NSW slashes solar tariffs to push households into battery storage

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NSW pricing regulator slashes feed in tariffs for solar households in an apparent bid to encourage consumers to install battery storage. The cut was justified by the fall in wholesale prices – caused ironically by the proliferation of rooftop solar.

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The New South Wales pricing regulator has slashed the value of solar feed-in tariffs in the state in what appears to be a deliberate move to push consumers to adopt battery storage, and to lock in long-term deals with major retailers.

The Independent Pricing and Regulatory Tribunal (IPART) on Monday announced in a draft determination that the recommended average tariff – which is voluntary anyway for electricity retailers  in NSW – had been cut by 14 per cent to an average 4.8c/kWh, the lowest in Australia.

The move will affect the more than 3,000 homes that add rooftop solar in NSW each month, and gives some indication of the tariffs awaiting the 160,000 homes on premium feed-in tariffs when those tariffs come to an end at the end of 2016.

IPART justified the cut – from an average 5.6c/kWh in the past year – on the basis that wholesale electricity prices had fallen because of a decline in expensive peak pricing events.

One of the principal reasons for this fall in wholesale prices is the proliferation of rooftop solar PV. IPART says solar PV has helped reduce the number of daytime peak pricing events in NSW and helped lower the average level of peak demand by 8 per cent.

This graph below shows the fall in peak demand over the last five years, during which time the solar PV market has boomed.

ipart output

But while solar households are having their tariffs cut because of falling wholesale prices, there is no sign that lower wholesale prices have been passed on to the general consumer. Retailers simply increase their margins on the “retail” component of the business to offset the lower revenue they get from their coal plant and other generators. All major retailers have increased their margins significantly in the past year.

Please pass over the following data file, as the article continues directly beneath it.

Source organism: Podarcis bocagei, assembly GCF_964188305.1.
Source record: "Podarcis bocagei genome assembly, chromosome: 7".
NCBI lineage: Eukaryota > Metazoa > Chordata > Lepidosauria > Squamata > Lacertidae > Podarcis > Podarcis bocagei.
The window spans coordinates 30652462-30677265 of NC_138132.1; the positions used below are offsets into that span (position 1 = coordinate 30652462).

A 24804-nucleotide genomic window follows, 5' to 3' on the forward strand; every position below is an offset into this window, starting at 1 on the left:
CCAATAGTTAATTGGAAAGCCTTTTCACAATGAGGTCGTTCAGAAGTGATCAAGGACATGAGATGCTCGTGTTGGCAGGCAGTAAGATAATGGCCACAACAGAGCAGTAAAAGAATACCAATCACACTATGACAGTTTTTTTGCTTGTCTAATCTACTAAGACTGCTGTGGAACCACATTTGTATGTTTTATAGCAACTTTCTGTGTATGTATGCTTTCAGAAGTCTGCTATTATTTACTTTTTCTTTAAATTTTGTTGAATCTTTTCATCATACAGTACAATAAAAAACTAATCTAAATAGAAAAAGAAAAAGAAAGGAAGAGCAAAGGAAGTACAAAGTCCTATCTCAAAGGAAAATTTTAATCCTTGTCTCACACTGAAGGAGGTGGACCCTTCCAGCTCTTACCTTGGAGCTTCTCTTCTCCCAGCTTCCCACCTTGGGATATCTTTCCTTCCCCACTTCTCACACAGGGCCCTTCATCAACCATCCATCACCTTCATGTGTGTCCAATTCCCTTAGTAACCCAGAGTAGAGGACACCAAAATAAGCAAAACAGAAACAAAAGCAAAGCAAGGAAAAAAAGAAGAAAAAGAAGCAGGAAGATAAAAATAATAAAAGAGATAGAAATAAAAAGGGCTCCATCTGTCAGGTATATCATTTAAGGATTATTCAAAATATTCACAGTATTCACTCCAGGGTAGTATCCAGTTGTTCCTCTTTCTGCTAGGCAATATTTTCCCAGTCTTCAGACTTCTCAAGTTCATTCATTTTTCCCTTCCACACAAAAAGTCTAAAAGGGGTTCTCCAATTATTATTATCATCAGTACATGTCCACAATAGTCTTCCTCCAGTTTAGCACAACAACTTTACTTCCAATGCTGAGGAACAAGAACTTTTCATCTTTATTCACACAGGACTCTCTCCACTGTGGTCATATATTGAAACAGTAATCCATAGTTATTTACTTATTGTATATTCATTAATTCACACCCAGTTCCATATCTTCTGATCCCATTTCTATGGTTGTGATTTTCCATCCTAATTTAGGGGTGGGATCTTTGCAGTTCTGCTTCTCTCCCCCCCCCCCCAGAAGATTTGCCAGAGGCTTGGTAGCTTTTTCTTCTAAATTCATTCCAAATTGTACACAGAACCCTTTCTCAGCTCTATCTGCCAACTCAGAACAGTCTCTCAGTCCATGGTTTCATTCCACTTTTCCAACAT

Indeed, when one regulator tried to force utilities to pass on lower wholesale prices to consumers – in South Australia a few years ago – the dominant retailer in that market threatened to pack up and leave. The authorities promptly caved in and prices in that state have since been deregulated.

But in NSW, IPART suggested that if solar households were feeling aggrieved by the cut in tariffs, then they shouldn’t be fussed.

Firstly, it argues that the tariffs are not really that important, because most electricity produced from solar panels are consumed by the household and not exported to the grid.

Then, it infers, if the owners of solar households are really angry about the situation, then they should just install battery storage.

“The uptake of battery storage will make it possible for PV customers to use more of the electricity they generate to meet their own needs,” it says.

Indeed, that is exactly what is expected to happen when the premium FiT finishes next year. It could result in a fierce battle between big and small retailers, and the providers of home energy management systems.

And in another extraordinary conclusion, it suggests that the FiT is also less relevant because of the move by leading retailers to offer products such as power purchase agreements, and their push into battery storage.

“These new products will make solar PV accessible to a broader range of customers, and make it possible for PV customers to use more of the electricity they generate to meet their own needs,” IPART says. “The structure of some of these products may mean that traditional feed-in tariffs become less relevant over time.”

The treatment of solar tariffs is a point of controversy in Australia. IPART, like other pricing regulators, treat individual rooftop solar systems as thought they were large centralised generators, like coal-fired power stations.